S O N G XIX.

Tune, Johnny's Grey Breeks.

I.

INTEMPERANCE, thy pleasure's false;
Thou art the cause of future pain:
By abstinence I thee will curb,
And fly thy wild, delusive train.

II.

When smoothly flows a silent tide,
And passion's qui't and undisturb'd,
And gross affections all subdu'd,
My reason's no more under cloud:

III.

Then, in old age, I'm fresh and green,
My judgement still is sound and clear;
My sentiments will be refin'd,
And virtue still shall be my care.

IV.

Remorse of conscience may, no doubt,
Disturb my breast, and give disqui't;
But while my reason keeps the field,
Intemperance I still shall hate:

V.

But when that passion bears the sway,
Then I may bid adieu to peace;
Contentment I can not enjoy,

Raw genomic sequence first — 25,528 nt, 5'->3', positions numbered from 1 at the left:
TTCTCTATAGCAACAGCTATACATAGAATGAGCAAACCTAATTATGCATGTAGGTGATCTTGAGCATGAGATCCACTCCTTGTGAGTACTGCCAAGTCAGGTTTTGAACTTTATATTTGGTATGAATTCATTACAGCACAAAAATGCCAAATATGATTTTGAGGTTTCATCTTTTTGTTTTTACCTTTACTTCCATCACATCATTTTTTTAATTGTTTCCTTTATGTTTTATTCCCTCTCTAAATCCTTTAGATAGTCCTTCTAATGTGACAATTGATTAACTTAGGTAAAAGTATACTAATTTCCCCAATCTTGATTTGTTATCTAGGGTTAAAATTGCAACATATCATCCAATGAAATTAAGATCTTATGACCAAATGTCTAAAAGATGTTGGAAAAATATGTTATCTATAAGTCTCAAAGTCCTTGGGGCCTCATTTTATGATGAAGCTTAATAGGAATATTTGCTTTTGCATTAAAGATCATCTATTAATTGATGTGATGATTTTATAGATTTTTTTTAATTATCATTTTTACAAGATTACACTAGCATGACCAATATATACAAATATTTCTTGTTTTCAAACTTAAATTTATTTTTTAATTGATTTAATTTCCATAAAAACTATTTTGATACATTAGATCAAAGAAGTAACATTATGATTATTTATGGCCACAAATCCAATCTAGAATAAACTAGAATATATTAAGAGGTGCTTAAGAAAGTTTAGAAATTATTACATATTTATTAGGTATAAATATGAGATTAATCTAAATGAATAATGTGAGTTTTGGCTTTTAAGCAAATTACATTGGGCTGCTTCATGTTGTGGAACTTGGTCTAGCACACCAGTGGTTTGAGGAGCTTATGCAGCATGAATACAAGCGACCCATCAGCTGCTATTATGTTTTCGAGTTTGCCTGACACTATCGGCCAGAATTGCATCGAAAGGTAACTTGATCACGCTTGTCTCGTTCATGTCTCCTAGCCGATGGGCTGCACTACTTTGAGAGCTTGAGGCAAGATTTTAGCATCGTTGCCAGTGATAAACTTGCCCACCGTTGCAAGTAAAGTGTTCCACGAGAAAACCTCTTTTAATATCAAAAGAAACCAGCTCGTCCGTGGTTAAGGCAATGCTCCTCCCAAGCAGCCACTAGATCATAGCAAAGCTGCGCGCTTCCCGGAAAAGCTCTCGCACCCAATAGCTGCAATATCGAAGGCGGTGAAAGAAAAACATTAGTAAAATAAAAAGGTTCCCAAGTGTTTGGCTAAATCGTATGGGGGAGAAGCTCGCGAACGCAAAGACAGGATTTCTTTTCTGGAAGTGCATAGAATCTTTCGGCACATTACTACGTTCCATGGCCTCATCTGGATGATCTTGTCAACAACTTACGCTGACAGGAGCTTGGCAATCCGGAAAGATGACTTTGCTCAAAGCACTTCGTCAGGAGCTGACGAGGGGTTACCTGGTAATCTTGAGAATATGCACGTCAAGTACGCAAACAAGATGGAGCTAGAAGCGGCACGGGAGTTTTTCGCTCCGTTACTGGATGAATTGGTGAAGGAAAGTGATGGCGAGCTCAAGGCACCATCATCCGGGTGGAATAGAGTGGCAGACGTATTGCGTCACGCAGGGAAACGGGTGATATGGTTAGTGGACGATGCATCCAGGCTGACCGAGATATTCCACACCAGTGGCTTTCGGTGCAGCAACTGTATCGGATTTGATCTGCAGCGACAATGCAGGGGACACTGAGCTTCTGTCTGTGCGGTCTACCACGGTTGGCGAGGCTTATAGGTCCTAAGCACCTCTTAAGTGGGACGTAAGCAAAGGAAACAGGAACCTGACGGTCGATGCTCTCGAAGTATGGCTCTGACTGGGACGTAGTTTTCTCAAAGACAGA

Nor can I have corporeal ease.

VI.

The gout, the gravel, or some ills
That may be of a ghastly train,
Will still my character expose,
And bring reproach instead of fame.

VII.

When reason once hath lost the helm,
And headlong passions bear the sway,
To actions that do bring disgrace,
They hurry mankind fast away:

VIII.

It hastens on old age too soon,
And is the cause of many tears,
With shaking hand and furrow'd brow,
A man seems old at forty years:

IX.

But by the rules of temperance,
Some men advance to good old age,
And seldom feel the racking pains,
That many meet upon this stage.

X.

Away with feasts of luxury!
Or gilded baits that have me ta'en!
Ye gaudy scenes now fly away,
That make me pay so dear with pain!

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